Israel detained over 1,600 Palestinian prisoners in 2019 - report

The report, issued to correspond with Prisoners’ Day, also showed that there are 500 Palestinians held in administrative detention without trial or charge.

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April 18, 2019 04:55
2 minute read.
A woman holds a picture of a Palestinian prisoner held in an Israeli jail, April 19, 2019

A woman holds a picture of a Palestinian prisoner held in an Israeli jail, during a rally marking Palestinian Prisoners' Day, in Bethlehem in the Israeli occupied West Bank April 17, 2019. (photo credit: MUSSA QAWASMA / REUTERS)

 
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Israel has detained around 1,600 Palestinians, including 230 children and 40 women, since the start of 2019, according to a report released this week by the Palestine Liberation Organization’s Department of Public Diplomacy and Policy.

The report, issued to correspond with Prisoners’ Day, also showed that there are 500 Palestinians held in administrative detention without trial or charge.

Israel is the only country in the world with a juvenile military court. A 2018 report by B’Tselem described how every year, hundreds of Palestinian minors are picked up by Israeli security forces, handcuffed and/or blindfolded and transported for an often-violent interrogation. Then, they are taken to the military court for a remand hearing, where most see their lawyer for the first time. Minors’ rights are regularly and systematically violated, B’Tselem wrote.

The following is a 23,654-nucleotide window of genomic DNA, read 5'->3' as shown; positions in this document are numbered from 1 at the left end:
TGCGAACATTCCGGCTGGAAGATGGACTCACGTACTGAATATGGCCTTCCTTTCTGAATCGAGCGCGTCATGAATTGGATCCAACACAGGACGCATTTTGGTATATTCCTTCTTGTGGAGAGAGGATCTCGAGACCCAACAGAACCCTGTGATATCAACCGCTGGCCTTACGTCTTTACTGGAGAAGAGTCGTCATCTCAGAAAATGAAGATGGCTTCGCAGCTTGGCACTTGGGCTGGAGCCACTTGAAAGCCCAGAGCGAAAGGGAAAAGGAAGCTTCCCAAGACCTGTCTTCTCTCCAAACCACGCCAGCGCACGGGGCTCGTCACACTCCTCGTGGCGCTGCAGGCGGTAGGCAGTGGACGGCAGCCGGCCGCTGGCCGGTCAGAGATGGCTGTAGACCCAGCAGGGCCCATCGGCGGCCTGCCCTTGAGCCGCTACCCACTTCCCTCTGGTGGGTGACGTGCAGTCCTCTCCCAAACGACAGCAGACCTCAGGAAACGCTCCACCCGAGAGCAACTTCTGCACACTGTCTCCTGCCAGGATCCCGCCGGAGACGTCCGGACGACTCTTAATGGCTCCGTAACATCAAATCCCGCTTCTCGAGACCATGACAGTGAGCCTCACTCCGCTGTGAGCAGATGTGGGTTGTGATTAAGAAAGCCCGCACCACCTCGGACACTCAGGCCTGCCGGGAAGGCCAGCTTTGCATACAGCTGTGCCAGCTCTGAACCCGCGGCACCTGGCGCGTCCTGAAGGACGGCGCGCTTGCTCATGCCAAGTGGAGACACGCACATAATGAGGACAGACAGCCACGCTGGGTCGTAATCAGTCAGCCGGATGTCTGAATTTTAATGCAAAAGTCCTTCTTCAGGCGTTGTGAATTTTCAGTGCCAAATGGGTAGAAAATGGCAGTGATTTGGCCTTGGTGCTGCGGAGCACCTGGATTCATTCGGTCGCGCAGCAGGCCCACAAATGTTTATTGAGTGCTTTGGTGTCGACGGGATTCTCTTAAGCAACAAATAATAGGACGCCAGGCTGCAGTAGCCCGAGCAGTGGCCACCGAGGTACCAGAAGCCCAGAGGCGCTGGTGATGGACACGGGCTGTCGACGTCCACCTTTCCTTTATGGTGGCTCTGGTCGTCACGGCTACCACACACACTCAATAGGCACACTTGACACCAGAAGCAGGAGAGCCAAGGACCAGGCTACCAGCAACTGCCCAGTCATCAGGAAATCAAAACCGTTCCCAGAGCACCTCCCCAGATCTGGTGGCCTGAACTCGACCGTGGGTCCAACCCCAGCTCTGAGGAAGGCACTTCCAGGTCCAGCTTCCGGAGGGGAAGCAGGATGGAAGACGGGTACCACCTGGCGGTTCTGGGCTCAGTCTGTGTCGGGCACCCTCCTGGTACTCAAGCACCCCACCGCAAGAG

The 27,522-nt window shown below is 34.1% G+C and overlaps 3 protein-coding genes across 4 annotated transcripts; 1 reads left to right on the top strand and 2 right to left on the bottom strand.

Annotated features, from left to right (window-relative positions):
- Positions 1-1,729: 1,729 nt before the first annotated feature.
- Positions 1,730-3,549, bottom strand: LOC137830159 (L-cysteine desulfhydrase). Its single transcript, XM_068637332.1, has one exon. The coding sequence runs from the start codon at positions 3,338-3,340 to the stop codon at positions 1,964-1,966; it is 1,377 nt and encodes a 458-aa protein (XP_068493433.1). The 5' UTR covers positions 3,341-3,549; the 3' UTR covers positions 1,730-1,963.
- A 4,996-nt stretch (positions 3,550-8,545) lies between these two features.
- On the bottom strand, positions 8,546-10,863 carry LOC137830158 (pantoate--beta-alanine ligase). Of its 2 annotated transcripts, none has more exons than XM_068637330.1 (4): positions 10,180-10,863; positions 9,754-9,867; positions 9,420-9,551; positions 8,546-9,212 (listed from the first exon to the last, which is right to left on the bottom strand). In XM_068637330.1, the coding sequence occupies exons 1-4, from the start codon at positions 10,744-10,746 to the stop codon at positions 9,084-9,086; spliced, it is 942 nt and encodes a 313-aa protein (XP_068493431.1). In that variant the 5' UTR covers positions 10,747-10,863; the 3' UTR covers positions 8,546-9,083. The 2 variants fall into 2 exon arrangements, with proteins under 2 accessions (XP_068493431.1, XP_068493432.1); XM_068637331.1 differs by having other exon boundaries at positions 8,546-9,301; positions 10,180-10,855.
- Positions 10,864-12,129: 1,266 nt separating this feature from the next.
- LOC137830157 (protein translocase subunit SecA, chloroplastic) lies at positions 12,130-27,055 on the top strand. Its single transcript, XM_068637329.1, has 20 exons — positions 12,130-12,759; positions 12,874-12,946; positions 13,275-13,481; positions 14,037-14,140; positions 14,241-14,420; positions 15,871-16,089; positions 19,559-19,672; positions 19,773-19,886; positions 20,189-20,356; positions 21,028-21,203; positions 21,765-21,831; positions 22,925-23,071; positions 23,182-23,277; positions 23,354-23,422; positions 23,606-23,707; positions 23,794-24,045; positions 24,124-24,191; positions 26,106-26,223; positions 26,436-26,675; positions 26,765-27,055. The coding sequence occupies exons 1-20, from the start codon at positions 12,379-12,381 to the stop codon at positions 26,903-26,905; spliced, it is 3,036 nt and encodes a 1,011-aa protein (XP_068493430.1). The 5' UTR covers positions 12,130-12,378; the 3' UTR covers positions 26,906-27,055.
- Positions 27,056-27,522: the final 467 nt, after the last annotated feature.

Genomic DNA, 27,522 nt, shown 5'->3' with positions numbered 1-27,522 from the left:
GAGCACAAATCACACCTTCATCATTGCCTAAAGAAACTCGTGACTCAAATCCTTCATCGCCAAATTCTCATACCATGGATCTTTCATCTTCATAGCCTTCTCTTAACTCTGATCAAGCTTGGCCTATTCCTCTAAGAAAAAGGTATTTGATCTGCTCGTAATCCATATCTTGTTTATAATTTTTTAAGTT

Similarly, the new PLO report showed that in 2018, Israel detained some 3,255 Palestinian children between the ages of 12 and 17. Some 70% of them were threatened with violence, including rape, castration, home demolition, imprisonment for life and denial of food. More than 75% of child prisoners reported being blindfolded.

The IDF responded to the accusations by the PLO, saying that in recent years many minors, and at very young ages, have been involved in violent incidents, incitement and even terrorism.


“In such cases, there is no choice but to take steps, including interrogation, detention and prosecution, within the limits and in accordance with arrangements established by law,” an IDF spokesperson told The Jerusalem Post. “Cases against minors are handled in the juvenile military court, which examines the severity of the offense and the risk posed by the minor, taking into account his age and other special circumstances.”

The spokesperson said that minors are entitled to an attorney or with any other form of defense that they choose, that hearings are held shortly after arrest and are conducted “efficiently and with due respect for the rights of the defendants.”

This year the Israeli government implemented the “pay-to-slay” law. The latter allows Israel to deduct and freeze the amount of money the Palestinian Authority pays in salaries to imprisoned terrorists and families of “martyrs” from the tax money it collects for the PA. The law was passed in July 2018 and approved for implementation by Israel’s security cabinet this year.

In 2019, the cabinet is withholding approximately $138 million.

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